Adobe patches 8 bugs in popular PDF apps
Computerworld - Adobe Systems Inc. today patched its Reader application for the fifth time this year, plugging eight security holes, including one that was reported to the company more than five months ago.
In late May, researchers at Core Security Technologies told Adobe of a critical vulnerability in Adobe Reader and Adobe Acrobat, the free-of-charge and for-a-fee programs, respectively, that handle PDF files. The bug, which could be used by hackers to launch attack code against Windows, Mac or Linux computers, was found in older versions of the software.
Versions 8.1.2 of Acrobat and Reader harbor the vulnerability, Core Security said in an advisory issued early today. Newer versions of the programs, Acrobat 9 and Reader 9, which were released in June, are immune.
Attackers could exploit the buffer overflow vulnerability with specially crafted PDF files, Core Security said.
Reader 8.1.2 was itself plagued by several bugs, some of which were actively exploited in the wild before Adobe could issue the update last February. In June, Adobe released a security update to 8.1.2 to plug yet another hole. That vulnerability had also been exploited by attackers before Adobe reacted.
Core Security uncovered the bug when it dug into an earlier-reported vulnerability in Foxit Reader, a free Reader clone available for Windows and Linux. Although that bug was found to be harmless to Adobe's applications, on further review, Core Security found a second flaw that could, in fact, be used to attack systems.
Core Security reported its findings to Adobe on May 20, but numerous back-and-forths between Core Security and Adobe and two patch postponements delayed the coordinated release of security advisories until today.
Ironically, while Foxit Software Co. was able to patch the bug in its software in less than a month, Adobe took more than five times longer to issue fixes for its Acrobat and Reader. Ivan Arce, Core Security's chief technology officer, declined to speculate about why Adobe took so long to patch its programs, other than to point out that today's update fixed eight flaws altogether.
- Silicon Valley's 19 Coolest Places to Work
- Is Windows 8 Development Worth the Trouble?
- 8 Books Every IT Leader Should Read This Year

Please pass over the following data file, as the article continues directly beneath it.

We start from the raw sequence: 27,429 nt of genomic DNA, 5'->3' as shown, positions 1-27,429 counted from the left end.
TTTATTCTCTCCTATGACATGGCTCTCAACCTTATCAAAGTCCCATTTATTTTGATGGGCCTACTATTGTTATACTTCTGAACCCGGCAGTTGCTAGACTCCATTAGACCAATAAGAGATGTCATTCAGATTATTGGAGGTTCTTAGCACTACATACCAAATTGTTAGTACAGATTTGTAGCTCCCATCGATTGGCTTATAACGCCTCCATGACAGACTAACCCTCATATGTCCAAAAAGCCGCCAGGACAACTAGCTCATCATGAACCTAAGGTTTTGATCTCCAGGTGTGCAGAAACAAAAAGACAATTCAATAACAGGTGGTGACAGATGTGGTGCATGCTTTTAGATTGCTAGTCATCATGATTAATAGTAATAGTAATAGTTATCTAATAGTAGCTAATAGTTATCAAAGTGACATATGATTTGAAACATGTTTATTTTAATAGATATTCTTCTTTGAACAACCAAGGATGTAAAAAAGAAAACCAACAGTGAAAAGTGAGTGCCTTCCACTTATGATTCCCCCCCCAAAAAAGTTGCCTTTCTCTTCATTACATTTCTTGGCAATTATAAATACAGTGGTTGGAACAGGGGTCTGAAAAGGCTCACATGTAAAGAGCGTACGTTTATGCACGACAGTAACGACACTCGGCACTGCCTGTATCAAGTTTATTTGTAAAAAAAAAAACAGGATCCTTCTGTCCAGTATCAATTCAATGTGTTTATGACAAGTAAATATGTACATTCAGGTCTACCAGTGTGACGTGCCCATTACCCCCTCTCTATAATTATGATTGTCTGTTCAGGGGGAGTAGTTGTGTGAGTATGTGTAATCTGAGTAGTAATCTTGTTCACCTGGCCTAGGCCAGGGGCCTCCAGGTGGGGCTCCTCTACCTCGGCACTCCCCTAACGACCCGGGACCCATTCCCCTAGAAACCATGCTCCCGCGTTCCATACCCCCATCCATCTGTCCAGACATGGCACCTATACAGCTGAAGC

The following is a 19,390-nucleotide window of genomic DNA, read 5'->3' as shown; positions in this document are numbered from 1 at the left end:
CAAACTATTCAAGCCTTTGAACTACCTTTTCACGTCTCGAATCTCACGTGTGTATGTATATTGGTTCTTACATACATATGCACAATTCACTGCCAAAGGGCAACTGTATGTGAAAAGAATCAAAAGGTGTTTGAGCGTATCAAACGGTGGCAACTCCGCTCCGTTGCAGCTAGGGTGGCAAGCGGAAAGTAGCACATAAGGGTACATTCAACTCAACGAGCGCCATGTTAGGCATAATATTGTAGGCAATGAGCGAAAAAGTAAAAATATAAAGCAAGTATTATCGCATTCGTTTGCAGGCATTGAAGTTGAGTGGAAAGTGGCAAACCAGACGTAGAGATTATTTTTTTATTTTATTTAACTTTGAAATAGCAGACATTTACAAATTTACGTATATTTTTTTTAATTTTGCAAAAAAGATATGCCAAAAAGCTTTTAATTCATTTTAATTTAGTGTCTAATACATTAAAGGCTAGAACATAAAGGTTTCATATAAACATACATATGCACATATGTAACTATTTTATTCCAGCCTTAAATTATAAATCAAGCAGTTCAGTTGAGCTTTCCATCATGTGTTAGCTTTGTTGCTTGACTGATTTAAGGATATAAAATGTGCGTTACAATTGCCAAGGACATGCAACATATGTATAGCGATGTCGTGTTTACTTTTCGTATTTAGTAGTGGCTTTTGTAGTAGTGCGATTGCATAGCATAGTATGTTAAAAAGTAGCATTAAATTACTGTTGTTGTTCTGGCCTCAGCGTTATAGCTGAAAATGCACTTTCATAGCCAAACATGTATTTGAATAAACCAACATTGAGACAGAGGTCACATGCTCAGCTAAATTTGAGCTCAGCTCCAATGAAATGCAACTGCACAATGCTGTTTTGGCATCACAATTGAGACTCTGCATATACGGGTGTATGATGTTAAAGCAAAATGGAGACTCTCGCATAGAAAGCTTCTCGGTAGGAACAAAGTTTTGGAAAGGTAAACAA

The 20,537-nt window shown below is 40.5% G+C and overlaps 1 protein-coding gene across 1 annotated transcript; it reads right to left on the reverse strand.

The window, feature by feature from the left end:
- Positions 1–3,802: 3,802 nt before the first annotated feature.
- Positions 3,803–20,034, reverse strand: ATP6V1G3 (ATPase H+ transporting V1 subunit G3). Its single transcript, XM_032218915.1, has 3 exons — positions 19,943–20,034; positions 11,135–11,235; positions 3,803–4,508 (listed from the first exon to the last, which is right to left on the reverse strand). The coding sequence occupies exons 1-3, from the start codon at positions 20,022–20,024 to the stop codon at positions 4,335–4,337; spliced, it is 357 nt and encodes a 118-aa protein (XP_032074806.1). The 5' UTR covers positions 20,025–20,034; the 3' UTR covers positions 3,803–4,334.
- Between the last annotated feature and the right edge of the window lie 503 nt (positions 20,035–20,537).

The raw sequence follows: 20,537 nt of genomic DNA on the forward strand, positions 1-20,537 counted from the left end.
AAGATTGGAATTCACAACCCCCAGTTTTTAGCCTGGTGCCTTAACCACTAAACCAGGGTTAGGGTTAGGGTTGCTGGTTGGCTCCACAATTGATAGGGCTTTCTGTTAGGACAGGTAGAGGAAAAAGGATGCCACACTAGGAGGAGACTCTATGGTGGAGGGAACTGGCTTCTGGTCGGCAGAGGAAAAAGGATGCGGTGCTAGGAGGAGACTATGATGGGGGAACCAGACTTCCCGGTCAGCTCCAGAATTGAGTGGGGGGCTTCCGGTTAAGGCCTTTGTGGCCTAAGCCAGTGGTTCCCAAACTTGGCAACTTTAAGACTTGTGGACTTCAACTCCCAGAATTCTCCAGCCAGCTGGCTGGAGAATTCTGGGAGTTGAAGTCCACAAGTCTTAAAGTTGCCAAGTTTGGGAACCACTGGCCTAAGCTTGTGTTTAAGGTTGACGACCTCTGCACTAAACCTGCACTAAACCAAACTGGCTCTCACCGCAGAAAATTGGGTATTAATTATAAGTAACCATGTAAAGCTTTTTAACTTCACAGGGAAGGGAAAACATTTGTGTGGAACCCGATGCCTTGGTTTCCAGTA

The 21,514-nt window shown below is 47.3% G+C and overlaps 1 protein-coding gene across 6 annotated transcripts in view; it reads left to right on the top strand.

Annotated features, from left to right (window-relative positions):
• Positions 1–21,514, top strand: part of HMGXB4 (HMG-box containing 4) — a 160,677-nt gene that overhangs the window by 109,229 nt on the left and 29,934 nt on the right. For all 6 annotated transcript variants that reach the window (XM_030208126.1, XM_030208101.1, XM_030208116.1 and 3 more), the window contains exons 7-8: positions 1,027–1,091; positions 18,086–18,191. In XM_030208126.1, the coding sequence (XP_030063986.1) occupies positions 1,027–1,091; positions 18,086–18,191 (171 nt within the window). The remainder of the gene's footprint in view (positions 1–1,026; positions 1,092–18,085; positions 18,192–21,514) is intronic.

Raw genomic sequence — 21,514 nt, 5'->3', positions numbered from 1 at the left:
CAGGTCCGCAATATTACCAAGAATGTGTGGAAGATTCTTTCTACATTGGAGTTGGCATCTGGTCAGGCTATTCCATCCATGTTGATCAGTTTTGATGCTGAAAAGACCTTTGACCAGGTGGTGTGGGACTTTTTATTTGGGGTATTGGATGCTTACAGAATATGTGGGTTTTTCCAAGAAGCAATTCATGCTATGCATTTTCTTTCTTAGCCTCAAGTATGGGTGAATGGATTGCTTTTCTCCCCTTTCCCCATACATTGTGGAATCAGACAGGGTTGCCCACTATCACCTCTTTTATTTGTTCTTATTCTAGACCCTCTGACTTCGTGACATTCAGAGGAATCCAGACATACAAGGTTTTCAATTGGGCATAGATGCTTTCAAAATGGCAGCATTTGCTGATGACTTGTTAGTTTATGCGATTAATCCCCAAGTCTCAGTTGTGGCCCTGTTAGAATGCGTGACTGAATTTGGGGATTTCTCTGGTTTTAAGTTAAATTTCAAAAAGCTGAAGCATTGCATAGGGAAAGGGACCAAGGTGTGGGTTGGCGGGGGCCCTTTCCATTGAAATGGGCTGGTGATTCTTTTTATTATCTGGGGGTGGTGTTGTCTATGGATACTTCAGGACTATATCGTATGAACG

- 10 Hot Hadoop Startups to Watch
- Slideshow: 7 security mistakes people make with their mobile device
- iOS vs. Android: Which is more secure?
- 11 sure signs you've been hacked
- Radicati: Cloud Business Email - Market Quadrant 2013 Google was named the top cloud business email provider in a recent report by research firm Radicati. Out of 14 key players, Google...
- Tablets in the Enterprise: A Checklist for Successful Deployment How can you enterprise manage and secure tablets in order to protect corporate data while providing access to the information and applications employees...
- Enterprise Mobility: A Checklist for Secure Containerization The advantages and disadvantages of the multiple approaches to containerization. Learn More>>
- Enterprise File Sync & Share Checklist File sync and share has changed the way people work and collaborate in today's tech-savvy world. Gone are the email roadblocks, clunky FTP...
- Live Webcast LIVE EVENT: 5/7, The End of Data Protection As We Know It. Introducing a Next Generation Data Protection Architecture. Traditional backup is going away, but where does this leave end-users?
- LIVE EVENT: 5/7, The End of Data Protection As We Know It. Introducing a Next Generation Data Protection Architecture. Traditional backup is going away, but where does this leave end-users?
- On-demand webinar: "Mobility Mayhem: Balancing BYOD with Enterprise Security" Check out this on-demand webinar to hear Sophos senior security expert John Shier deep dive into how BYOD impacts your enterprise security strategy... All Security White Papers | Webcasts